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Once upon a time people in Europe believed the world was flat, and I wish they had been right, because then we would not have timezones.

We all heard of jetlag: when your body moves to another timezone so quickly that the mind has no oppertunity to get used to the changing situation. It's a luxury problem: when a trip accross the Atlantic meant risking your life and many weeks on sea, the body had plenty of time to get used to the new timezone (and lack of vitamin C). Now we race to Phoenix in 14-17 hours, and only because we stopped at Atlanta first.

Some of you have never flown these distances, either east or west, so let me get your mind going: our flight took off in Amsterdam on 10:45 AM, and we landed in Phoenix at around 7PM, after a flight of more than 16 hours. As we flew west to the North American continent, the sun moved with us (so to speak), and by the time we landed the day in Amsterdam had ended, but had followed us all the way to Phoenix like a needy puppy.

This isn't so bad, though. Sure, it's a 32 hour day nearly half of which is spent in a presurised tube, but, again, it's a luxury problem. We all had long days, right?

Now, the way back...

On the way back the opposite happens. Where on the way to North America the day followed us and we could barely outrace it, this time we go in the opposite direction, and the day races right past us. I say day, but I really mean: night. You had long days. Did you ever have a short night? Did you ever have one spent in a cramped, noisy space where sitting is all you can do? And when you get out of 'bed' it's the middle of the day when it should be the middle of the night? This is the part that breaks me, every single time. It helps if I can catch a few hours of sleep, but honestly, it takes strength just to keep going through the rest of the day. And you have to, or you'll ruin your sleep cycle entirely! Wake up in the middle of the night with your body screaming "Time to get up! Hey, want some breakfast? Huh? Huh? Huh?"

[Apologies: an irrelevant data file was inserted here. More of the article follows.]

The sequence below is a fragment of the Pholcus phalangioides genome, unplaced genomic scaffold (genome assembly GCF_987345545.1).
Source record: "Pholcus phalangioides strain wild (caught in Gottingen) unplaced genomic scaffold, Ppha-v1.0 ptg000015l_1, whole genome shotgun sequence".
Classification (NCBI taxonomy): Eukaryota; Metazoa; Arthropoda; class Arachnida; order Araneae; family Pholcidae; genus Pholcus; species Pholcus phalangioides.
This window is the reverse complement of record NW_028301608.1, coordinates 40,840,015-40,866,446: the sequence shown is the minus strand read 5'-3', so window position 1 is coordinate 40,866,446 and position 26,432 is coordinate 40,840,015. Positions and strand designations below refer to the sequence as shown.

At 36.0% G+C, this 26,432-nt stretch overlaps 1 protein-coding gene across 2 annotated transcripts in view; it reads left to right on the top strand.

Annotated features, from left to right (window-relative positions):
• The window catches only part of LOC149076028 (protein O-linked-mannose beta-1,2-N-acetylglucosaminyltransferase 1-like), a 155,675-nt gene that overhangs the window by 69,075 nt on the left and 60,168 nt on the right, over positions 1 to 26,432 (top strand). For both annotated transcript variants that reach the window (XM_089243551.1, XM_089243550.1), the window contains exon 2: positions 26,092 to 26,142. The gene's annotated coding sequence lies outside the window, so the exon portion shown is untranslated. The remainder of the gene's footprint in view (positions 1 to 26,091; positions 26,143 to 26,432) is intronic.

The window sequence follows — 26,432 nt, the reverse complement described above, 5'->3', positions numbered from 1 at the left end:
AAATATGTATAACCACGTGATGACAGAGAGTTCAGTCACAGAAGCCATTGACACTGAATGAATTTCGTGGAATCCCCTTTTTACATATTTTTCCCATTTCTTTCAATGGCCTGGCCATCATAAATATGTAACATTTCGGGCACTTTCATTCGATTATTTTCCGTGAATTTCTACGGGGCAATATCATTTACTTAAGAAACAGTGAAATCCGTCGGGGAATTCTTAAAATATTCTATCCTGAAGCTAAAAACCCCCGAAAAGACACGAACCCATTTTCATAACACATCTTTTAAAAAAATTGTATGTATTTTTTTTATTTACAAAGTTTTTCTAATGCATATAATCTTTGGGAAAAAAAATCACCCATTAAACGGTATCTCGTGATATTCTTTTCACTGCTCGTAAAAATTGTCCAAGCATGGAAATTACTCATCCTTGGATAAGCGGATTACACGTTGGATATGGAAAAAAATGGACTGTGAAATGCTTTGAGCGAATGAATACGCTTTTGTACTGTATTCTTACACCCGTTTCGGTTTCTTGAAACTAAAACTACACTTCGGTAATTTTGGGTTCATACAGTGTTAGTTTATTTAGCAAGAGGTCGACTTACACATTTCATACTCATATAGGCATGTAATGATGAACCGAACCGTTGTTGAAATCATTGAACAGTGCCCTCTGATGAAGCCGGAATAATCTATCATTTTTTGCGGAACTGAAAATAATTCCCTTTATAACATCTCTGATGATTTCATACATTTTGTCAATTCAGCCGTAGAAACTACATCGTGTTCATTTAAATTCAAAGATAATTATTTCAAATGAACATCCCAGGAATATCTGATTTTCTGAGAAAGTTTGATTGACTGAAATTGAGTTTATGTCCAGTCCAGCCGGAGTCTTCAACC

This explains then why Beedoo! woke me up at 3:30PM the next day. It took quite a while to get my body back on a regular schedule with enough rest to be fully operational again. As for Kayenta... She was kind of zoned out for a day or two. And then she was fine. I think maybe her brain is a bit more flexible than mine. :)

Okay, allright, I'm here to do my post already... >.<

Might be better if I had anything to add.... Okay, well... I've experienced this sort of jetlag much less than Arno has... after all, he's been doing this trip in varying degrees since 2000. I've made the trip to the Netherlands and/or back a number of times... but trust me, it doesn't get any easier.

Having just said that, we managed to arrange things a little better with our flight times, and arrived in the Netherlands around 11am this trip, rather than at 7 in the morning, and thus could crash sooner. Which we did, as is evident by our 3:30 waking time. Going both directions, it just seems like I can't get to a bed soon enough.

What kind of irritates me on these trips, is when, on our second leg of the trip, people start whining about what a long flight it is. BULLSHIT, people. If I can make an 8-hour flight in a middle seat without even standing up, you sure as hell can stay in the goddamn plane for three and a half hours without bitching about it!

For those not aware, our full trip consists of a trans-Atlantic jump of 8-9 hours, usually followed by a bit of a layover, another flight to Phoenix (3-3 1/2 hrs), and then a 2 1/2 hr drive to Flagstaff. We start early in the morning, especially if the dog is coming along, and end very late in a place where normally, in the Netherlands, it's already well into the next day. This is also a real bitch if you can't get to sleep on a plane. >.<

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